Professor Mayer’s book is an insightful, eye-opening exploration of the emergence of a new type of literary celebrity at the beginning of the nineteenth century based on close readings of Walter Scott’s correspondence. Considered by Byron himself as “the first man of his time,” Scott is an ideal case study due to the immense popularity he enjoyed during his lifetime as a result of his poetic and novelistic output, especially the Waverley cycle. Beautifully contextualized through comparisons with predecessors such as Pope and Johnson, contemporaries such as Wordsworth, Southey, and Byron, and successors such as Dickens, Hardy, and Hemingway, this study sheds considerable light on the evolution of literary celebrity in general and on the brand of celebrity that Walter Scott embodied in the public consciousness of his time in particular.
In the introduction to Textual Distortion, a volume of essays published as part of the English Association’s “Essays and Studies” series, Elaine Treharne notes that the process of distortion “remains resolutely associated with the undesirable, the lost or the deceptive” (1). In response to this primarily negative view of distortion, the nine essays that Treharne and her co-editor, Greg Walker, have assembled in this collection document the “varied, dynamic and often positive role of distortion in the transmission and reception of texts” (5). Many of the essays approach distortion from a bibliographic or book-historical perspective, examining the distorting effects of various processes of textual transmission, such as scribal intervention, photo-facsimile reproduction, and digital manipulation. Other essays treat distortion as a mediating factor in the transmission of historical and literary discourse.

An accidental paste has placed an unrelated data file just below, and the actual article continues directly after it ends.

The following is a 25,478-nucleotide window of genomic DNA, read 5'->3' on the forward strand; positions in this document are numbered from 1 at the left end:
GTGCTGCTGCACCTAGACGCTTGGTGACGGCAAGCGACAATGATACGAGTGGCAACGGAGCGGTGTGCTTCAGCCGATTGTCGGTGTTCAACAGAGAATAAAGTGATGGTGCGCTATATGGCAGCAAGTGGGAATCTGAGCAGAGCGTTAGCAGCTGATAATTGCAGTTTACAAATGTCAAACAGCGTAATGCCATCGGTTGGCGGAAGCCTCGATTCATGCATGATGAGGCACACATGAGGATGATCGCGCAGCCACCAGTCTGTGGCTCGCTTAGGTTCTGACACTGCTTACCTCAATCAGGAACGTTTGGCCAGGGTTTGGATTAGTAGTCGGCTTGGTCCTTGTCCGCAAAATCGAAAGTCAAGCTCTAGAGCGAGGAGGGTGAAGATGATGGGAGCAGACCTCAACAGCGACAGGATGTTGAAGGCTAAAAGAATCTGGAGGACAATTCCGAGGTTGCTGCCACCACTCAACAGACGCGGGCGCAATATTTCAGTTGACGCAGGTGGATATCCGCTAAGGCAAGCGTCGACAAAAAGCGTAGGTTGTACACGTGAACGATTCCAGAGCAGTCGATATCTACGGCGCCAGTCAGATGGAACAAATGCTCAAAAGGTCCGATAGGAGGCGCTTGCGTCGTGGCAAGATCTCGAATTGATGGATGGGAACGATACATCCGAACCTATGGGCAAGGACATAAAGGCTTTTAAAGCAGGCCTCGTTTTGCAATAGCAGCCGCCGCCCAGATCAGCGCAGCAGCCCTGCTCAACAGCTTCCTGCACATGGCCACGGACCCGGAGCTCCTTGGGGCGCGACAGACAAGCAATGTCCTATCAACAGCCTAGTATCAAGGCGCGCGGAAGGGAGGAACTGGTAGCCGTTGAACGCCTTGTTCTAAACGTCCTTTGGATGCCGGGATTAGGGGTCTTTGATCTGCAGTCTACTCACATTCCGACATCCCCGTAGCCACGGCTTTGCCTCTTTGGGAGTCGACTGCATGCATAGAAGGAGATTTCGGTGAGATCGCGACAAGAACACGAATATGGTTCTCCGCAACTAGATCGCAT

Guthery’s objective is “to inquire as to what the books Athenaeum members borrowed can tell us about the influence they had on their community” during the period 1827 to 1850 (xix, 17). However, his concern is not solely with who those readers were and what books they borrowed, but the connections between what they read, what they built, and what they wrote. He then goes beyond this to explore what the specific books they selected (and did not select) can tell us about what they sought and what they valued in that literature and how they thought about what they were reading and building, making this truly a unique contribution to the academic literature.
In this thought-provoking, well-written study, David Letzler combines computer science and information theory with genre criticism to propose an innovative way of theorizing reader response to the excesses often found in postmodern and some modern mega-novels. These are “the extremely literate, erudite tomes around which one must plan one’s life for a month” (1) by such authors as Thomas Pynchon and David Foster Wallace, as well as James Joyce. Acknowledging that reactions to these novels range from passionate admiration to dismissive scorn, Letzler aims to delineate the ways in which they require modulation of readers’ attention and, in so doing, provide practical lessons for the information age.
Simone Murray’s The Digital Literary Sphere has a set of ambitious and interrelated objectives. The book proposes to understand digital writing as the product of an industry that is also becoming digital, touching on the ways that the digital sphere creates its own conceptualizations of authorship, marketing, book reviewing and reading. The Digital Literary Sphere additionally features a rationale for thinking of “the digital’s significance for literary culture” (1) via some of the methods and concerns of book history, media studies, and a specific aspect of electronic literary studies. Along the way, Murray considers, and for the most part discards, other ways of understanding digital writing, including literary studies more generally, the Digital Humanities, cultural studies, approaches making use of Bourdieu’s conception of the literary field, and literary sociology. ☛ ☞